A free purse with a benefits claim? How incentives can land providers, employees in trouble

While it might come as a surprise to some plan members, what may seem like a freebie or giveaway with the purchase of a medical device or service can actually count as benefits abuse.

And in some case, offering incentives to customers will get a provider delisted by an insurance company. This week, for example, Shelley Frohlich, director of Sun Life Financial’s investigative services unit, noted in a LinkedIn posting that the insurer had delisted a number of health-care service providers. The posting noted the use of incentives has been on the rise.

Delisting is, however, a common practice, according to Yafa Sakkejha, general manager at Beneplan Inc. “It’s very common. Green Shield, for example, they actually just publicly came out with their list of delisted providers,” says Sakkejha.

In regards to Sun Life’s recent move to delist, Gary Askin, assistant vice-president of fraud risk management at the insurer, notes its practices have evolved. “In the past, we delisted for abuse and fraud and inappropriate business practices. We also now delist for offering incentives, because what we noticed was that facilities are issuing incentives or providing incentives that are beyond a nominal value or not related to the product being dispensed. . . . So if you had a facility offering orthotics but also offering incentives that involved jackets and purses and that type of thing, then that’s a concern for us,” he says.

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Askin indicates that the incentive issue arises most commonly in areas like orthotics and support stockings. In some cases, it has been quite brazen, both in scale and with providers providing explicit instructions on how to obtain the incentives.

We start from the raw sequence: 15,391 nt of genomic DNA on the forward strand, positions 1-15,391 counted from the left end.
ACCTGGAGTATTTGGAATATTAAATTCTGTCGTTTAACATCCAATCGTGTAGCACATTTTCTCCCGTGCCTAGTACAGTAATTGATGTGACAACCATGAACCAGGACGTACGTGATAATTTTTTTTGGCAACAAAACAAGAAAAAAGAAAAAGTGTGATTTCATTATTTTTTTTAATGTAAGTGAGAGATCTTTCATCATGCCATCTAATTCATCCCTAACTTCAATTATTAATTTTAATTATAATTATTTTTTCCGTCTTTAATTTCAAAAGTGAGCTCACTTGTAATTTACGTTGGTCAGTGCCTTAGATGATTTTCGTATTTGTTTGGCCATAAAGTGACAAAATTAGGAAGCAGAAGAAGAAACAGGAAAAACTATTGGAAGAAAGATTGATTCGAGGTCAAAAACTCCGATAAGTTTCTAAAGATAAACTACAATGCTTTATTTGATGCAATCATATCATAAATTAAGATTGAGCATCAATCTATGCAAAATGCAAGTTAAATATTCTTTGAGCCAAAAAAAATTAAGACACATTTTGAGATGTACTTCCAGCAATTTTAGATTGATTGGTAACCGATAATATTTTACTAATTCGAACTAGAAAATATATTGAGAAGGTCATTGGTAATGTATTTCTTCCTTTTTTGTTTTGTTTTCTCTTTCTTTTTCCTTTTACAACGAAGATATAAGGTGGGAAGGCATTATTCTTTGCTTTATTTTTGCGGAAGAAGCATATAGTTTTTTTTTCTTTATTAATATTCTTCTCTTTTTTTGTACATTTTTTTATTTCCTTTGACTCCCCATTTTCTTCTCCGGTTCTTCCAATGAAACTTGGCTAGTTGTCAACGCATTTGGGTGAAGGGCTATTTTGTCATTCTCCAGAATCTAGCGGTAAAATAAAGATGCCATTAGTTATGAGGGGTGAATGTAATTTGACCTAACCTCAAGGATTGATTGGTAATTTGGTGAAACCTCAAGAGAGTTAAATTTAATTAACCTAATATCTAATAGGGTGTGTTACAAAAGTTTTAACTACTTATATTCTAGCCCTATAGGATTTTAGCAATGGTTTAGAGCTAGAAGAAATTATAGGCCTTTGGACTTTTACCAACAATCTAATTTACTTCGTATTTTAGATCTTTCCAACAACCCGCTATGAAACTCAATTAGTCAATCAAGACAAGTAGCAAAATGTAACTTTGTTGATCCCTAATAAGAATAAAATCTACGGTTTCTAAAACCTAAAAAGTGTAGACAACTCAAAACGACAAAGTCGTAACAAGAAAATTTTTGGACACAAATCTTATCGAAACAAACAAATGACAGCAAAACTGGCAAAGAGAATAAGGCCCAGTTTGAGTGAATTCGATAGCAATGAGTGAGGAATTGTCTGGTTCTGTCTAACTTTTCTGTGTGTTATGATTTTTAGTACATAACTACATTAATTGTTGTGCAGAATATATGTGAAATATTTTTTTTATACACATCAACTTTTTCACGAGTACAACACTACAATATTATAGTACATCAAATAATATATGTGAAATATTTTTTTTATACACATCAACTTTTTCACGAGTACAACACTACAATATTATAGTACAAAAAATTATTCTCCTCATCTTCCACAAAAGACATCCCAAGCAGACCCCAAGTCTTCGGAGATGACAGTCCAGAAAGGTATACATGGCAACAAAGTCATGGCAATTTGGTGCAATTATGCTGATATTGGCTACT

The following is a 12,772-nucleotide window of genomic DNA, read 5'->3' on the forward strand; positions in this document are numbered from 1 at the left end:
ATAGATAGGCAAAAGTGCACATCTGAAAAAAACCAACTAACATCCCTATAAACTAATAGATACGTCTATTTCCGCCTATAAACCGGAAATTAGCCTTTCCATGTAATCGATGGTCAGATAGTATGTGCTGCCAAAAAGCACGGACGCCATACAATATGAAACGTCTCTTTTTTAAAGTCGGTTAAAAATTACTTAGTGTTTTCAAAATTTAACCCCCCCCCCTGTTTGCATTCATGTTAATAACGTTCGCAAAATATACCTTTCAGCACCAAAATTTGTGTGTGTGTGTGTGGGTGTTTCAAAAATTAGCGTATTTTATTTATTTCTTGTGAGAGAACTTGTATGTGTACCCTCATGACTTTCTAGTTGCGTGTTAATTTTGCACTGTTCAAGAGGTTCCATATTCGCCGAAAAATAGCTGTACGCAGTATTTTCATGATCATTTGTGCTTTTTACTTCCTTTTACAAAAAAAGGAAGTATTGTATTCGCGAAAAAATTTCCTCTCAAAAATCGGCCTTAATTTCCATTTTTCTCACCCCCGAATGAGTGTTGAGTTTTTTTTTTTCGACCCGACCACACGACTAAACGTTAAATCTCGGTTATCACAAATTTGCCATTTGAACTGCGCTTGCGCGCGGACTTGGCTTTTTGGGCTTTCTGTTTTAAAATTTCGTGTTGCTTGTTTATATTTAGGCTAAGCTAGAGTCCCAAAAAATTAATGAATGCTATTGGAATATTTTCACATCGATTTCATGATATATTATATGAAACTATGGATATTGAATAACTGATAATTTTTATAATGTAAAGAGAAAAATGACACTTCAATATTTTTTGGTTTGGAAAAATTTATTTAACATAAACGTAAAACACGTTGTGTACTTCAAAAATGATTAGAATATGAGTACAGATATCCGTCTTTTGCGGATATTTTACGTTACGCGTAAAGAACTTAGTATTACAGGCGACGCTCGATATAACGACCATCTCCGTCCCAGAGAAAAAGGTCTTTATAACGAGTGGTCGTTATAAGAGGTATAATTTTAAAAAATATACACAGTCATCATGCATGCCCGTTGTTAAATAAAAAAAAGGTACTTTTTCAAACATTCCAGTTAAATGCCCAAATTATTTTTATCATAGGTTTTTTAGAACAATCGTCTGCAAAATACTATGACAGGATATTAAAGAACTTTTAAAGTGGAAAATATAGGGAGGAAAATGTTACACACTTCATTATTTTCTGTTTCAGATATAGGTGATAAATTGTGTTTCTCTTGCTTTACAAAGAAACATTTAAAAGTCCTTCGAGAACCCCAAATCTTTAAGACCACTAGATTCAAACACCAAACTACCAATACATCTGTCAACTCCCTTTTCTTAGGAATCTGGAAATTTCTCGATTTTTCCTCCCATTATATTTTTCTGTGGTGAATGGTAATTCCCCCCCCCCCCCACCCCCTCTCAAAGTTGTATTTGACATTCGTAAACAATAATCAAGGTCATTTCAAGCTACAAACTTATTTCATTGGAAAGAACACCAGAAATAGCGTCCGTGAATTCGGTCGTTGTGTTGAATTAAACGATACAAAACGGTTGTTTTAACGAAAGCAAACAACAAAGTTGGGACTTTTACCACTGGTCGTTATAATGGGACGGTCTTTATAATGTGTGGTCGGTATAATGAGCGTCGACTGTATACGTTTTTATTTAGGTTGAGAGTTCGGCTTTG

“We’ve also found that frequently, through doing secret-shopper investigations, that people just attended these facilities and they’re only interested in the incentives to begin with. And we found evidence of that by hearing it from them directly but also by locating hundreds . . . of pairs of orthotics that had never been picked up,” he says.

“Our concern is that the diversion of health-care dollars to the retail industry is not something that our clients should be paying for or Sun Life should be paying claims for,” Askin adds. “That’s driving costs up, it’s abusive, and we feel like it can lead to fraud. This is just simply exploiting the plan and not something we want to pay for.”

While it’s not always the case, there can be consequences for plan members taking advantage of such offers.

“If the employee has actually taken that clinic up on their offer of free stuff and there’s evidence for it, then their benefits would be suspended,” says Sakkejha. “Now some carriers are tougher than others. Some carriers will just suspend that category, so they’ll say ‘OK, so you can’t claim any physio anymore.’ Some might exclude the whole paramedical category.”

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In extreme cases, it could lead to dismissal.

“That’s really rare, because you need a lot of evidence to show,” says Sakkejha.

Frohlich says incentives can blur the line of intent when it comes to purchasing medical equipment or services.

A benefits plan, she says, aims “to reimburse for products and services needed to treat a medical condition, illness or injury. And through the offering of incentives, then it really puts into question whether people purchased because a piece of equipment or service is medically necessary or because they may get something free with their purchase.”